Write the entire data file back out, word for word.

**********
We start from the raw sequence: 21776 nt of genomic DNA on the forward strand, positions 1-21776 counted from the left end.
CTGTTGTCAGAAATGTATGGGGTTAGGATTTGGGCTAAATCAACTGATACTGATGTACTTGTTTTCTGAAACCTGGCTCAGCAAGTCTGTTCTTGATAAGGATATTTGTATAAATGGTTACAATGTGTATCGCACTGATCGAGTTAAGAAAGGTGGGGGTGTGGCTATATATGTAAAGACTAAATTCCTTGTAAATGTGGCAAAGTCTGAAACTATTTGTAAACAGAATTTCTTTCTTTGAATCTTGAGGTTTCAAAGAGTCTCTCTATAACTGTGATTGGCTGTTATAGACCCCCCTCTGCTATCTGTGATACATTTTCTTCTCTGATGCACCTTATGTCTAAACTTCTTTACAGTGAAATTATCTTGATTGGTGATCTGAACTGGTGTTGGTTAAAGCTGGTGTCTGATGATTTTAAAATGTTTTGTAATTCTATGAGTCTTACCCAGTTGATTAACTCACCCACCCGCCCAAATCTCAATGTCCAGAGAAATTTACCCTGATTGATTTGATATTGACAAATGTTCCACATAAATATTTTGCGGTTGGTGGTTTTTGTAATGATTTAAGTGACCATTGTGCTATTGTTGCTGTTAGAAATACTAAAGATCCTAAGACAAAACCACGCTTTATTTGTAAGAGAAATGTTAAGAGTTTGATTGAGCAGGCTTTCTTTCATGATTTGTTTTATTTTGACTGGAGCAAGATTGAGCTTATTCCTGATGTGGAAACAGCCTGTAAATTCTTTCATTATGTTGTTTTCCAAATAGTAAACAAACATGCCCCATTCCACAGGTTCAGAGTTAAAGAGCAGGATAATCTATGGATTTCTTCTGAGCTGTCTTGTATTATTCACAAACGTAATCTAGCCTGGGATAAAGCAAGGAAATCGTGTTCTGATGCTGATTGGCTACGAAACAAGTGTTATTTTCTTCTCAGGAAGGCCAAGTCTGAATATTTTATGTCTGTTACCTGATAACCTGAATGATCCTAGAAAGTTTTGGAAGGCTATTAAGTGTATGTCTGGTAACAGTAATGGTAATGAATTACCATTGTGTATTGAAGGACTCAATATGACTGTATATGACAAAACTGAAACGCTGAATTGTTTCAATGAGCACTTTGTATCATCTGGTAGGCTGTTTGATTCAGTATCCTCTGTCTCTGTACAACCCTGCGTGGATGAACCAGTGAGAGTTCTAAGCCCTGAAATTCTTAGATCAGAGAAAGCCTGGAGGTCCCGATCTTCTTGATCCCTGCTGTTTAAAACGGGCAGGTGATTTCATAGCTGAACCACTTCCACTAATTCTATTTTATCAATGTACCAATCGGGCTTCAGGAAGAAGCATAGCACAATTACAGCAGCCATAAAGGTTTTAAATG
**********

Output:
We start from the raw sequence: 21776 nt of genomic DNA on the forward strand, positions 1-21776 counted from the left end.
CTGTTGTCAGAAATGTATGGGGTTAGGATTTGGGCTAAATCAACTGATACTGATGTACTTGTTTTCTGAAACCTGGCTCAGCAAGTCTGTTCTTGATAAGGATATTTGTATAAATGGTTACAATGTGTATCGCACTGATCGAGTTAAGAAAGGTGGGGGTGTGGCTATATATGTAAAGACTAAATTCCTTGTAAATGTGGCAAAGTCTGAAACTATTTGTAAACAGAATTTCTTTCTTTGAATCTTGAGGTTTCAAAGAGTCTCTCTATAACTGTGATTGGCTGTTATAGACCCCCCTCTGCTATCTGTGATACATTTTCTTCTCTGATGCACCTTATGTCTAAACTTCTTTACAGTGAAATTATCTTGATTGGTGATCTGAACTGGTGTTGGTTAAAGCTGGTGTCTGATGATTTTAAAATGTTTTGTAATTCTATGAGTCTTACCCAGTTGATTAACTCACCCACCCGCCCAAATCTCAATGTCCAGAGAAATTTACCCTGATTGATTTGATATTGACAAATGTTCCACATAAATATTTTGCGGTTGGTGGTTTTTGTAATGATTTAAGTGACCATTGTGCTATTGTTGCTGTTAGAAATACTAAAGATCCTAAGACAAAACCACGCTTTATTTGTAAGAGAAATGTTAAGAGTTTGATTGAGCAGGCTTTCTTTCATGATTTGTTTTATTTTGACTGGAGCAAGATTGAGCTTATTCCTGATGTGGAAACAGCCTGTAAATTCTTTCATTATGTTGTTTTCCAAATAGTAAACAAACATGCCCCATTCCACAGGTTCAGAGTTAAAGAGCAGGATAATCTATGGATTTCTTCTGAGCTGTCTTGTATTATTCACAAACGTAATCTAGCCTGGGATAAAGCAAGGAAATCGTGTTCTGATGCTGATTGGCTACGAAACAAGTGTTATTTTCTTCTCAGGAAGGCCAAGTCTGAATATTTTATGTCTGTTACCTGATAACCTGAATGATCCTAGAAAGTTTTGGAAGGCTATTAAGTGTATGTCTGGTAACAGTAATGGTAATGAATTACCATTGTGTATTGAAGGACTCAATATGACTGTATATGACAAAACTGAAACGCTGAATTGTTTCAATGAGCACTTTGTATCATCTGGTAGGCTGTTTGATTCAGTATCCTCTGTCTCTGTACAACCCTGCGTGGATGAACCAGTGAGAGTTCTAAGCCCTGAAATTCTTAGATCAGAGAAAGCCTGGAGGTCCCGATCTTCTTGATCCCTGCTGTTTAAAACGGGCAGGTGATTTCATAGCTGAACCACTTCCACTAATTCTATTTTATCAATGTACCAATCGGGCTTCAGGAAGAAGCATAGCACAATTACAGCAGCCATAAAGGTTTTAAATG